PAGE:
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BUSINESS NEWS - UK - Most Women Say They Have Encountered Or Witnessed Inappropriate’ Behaviour By Male Colleagues: RANDSTAD

Posted 7th September 2022 • Written by •

While approximately a quarter of female workers in the UK report never having experienced any form of gender discrimination in the workplace, 72% have either encountered inappropriate behaviour from male colleagues, or have witnessed comments or inappropriate behaviour, according to a report from Randstad UK.

When it comes to career advancement, 7% of women across all industries report having been passed over for promotion due to perceived gender discrimination, while just under one in ten say they have been offered a less important role because of their gender.

Some of the discrimination comments specifically cited by the women in Randstad’s survey include: men taking over tasks because they believed themselves to be more suitable, a male counterpart receiving a greater pay rise despite a worse performing quarter, inappropriate nicknames, being asked to meet potential male clients to increase the likelihood of winning business, and not being offered work due to pregnancy.

When questioned about the factors that stand to have the greatest impact upon their careers, 60% of the women we surveyed cited work-life balance as having a notable impact, compared to 48% of men. Not far behind work-life balance, a lack of mentorship was cited as a negative career impact by 55% of women, followed by the absence of female role models (41%), and the possibility of sexual harassment within the workplace (32%).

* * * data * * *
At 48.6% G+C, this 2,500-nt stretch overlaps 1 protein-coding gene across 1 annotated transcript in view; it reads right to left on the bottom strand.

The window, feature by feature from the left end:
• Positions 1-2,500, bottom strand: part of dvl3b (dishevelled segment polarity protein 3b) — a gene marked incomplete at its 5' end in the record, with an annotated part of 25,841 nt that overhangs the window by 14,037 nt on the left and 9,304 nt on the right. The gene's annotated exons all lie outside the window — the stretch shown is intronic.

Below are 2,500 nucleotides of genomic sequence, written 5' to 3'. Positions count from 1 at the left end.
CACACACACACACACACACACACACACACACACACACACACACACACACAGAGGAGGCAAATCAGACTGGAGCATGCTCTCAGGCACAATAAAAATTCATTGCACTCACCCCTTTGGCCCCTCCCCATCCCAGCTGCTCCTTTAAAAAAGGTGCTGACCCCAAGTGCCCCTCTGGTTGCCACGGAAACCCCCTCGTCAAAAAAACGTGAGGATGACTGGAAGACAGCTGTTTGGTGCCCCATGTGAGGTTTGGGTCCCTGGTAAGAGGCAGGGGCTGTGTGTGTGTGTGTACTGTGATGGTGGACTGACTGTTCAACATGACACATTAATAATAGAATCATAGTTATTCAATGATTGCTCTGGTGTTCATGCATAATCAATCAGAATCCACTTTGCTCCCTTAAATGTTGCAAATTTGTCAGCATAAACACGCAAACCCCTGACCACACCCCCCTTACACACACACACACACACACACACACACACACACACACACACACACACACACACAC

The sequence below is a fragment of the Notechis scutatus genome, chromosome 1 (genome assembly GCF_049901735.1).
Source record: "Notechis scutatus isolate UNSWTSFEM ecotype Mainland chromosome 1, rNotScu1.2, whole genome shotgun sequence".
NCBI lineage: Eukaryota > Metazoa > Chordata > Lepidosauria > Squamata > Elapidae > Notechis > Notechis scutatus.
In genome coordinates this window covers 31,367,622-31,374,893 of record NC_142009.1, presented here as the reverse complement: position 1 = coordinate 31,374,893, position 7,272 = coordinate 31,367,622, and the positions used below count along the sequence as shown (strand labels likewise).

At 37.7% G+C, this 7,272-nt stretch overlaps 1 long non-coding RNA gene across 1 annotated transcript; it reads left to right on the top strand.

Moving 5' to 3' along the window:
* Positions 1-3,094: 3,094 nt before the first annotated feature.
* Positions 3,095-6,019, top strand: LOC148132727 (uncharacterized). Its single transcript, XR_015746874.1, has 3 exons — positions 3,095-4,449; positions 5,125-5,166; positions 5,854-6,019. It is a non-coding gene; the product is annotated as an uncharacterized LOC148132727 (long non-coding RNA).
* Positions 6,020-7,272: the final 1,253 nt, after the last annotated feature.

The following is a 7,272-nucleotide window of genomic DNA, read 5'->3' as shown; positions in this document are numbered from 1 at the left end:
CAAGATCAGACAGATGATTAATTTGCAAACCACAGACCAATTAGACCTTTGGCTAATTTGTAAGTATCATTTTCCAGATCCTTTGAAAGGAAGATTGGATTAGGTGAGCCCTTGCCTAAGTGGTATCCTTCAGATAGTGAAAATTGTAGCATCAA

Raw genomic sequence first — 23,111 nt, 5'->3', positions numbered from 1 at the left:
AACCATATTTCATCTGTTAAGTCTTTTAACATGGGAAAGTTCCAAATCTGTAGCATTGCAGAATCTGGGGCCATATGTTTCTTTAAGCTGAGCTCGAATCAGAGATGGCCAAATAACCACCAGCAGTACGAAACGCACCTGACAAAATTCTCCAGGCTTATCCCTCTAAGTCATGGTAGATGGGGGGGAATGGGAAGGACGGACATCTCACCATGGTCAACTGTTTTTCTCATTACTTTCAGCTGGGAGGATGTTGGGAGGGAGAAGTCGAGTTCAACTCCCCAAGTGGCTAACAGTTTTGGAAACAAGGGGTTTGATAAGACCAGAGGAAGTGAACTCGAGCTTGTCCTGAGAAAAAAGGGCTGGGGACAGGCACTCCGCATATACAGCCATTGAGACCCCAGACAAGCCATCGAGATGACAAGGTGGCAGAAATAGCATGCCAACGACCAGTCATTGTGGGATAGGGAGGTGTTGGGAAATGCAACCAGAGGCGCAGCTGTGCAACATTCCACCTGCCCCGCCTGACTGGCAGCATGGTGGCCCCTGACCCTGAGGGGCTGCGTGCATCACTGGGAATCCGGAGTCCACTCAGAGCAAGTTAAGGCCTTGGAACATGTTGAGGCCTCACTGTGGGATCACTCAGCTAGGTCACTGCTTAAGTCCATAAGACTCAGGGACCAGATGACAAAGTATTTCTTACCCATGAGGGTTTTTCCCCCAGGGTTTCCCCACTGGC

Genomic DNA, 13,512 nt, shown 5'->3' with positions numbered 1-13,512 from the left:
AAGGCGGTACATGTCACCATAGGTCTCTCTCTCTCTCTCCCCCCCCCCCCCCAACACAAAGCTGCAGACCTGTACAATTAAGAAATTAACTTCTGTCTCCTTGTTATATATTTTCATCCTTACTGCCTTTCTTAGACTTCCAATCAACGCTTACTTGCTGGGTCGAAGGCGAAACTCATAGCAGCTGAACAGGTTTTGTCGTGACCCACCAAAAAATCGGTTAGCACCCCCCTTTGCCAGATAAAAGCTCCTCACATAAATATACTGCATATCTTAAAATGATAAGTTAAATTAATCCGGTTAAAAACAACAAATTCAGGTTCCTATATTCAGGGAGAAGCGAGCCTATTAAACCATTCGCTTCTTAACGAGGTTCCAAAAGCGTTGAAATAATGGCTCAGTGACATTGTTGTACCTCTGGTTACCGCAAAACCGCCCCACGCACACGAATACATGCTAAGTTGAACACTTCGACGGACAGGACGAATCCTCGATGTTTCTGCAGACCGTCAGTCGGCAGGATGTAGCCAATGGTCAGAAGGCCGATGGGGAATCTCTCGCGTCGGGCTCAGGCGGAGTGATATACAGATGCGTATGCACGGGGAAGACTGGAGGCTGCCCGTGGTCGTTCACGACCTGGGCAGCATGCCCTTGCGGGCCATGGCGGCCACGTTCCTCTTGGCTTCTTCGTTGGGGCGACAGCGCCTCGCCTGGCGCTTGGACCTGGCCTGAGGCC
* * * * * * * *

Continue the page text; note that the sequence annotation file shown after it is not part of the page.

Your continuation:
Meanwhile, approximately one in five female respondents stated that flexible working hours would encourage more women to join their industry while 15% said that the lack of flexible working was a cause of women leaving their industry.

The majority, or 96%, of men and women surveyed said that having a female manager would either improve their working day, or would maintain it at the same level (a 1% increase on the 2021 survey findings).

Randstad also found that 73% of the women surveyed stated that employers in their industry were not doing enough to support female employees during the menopause. The majority of women respondents did not believe that after having a baby, they could return to work in a senior role on a part-time basis.

“It’s time for employers to fully recognise that the UK workplace is out of step with the broad needs and expectations of half of its potential workforce, and existing female employees. Employers need to get on board if they hope to get the very best out of their teams,” Randstad stated.

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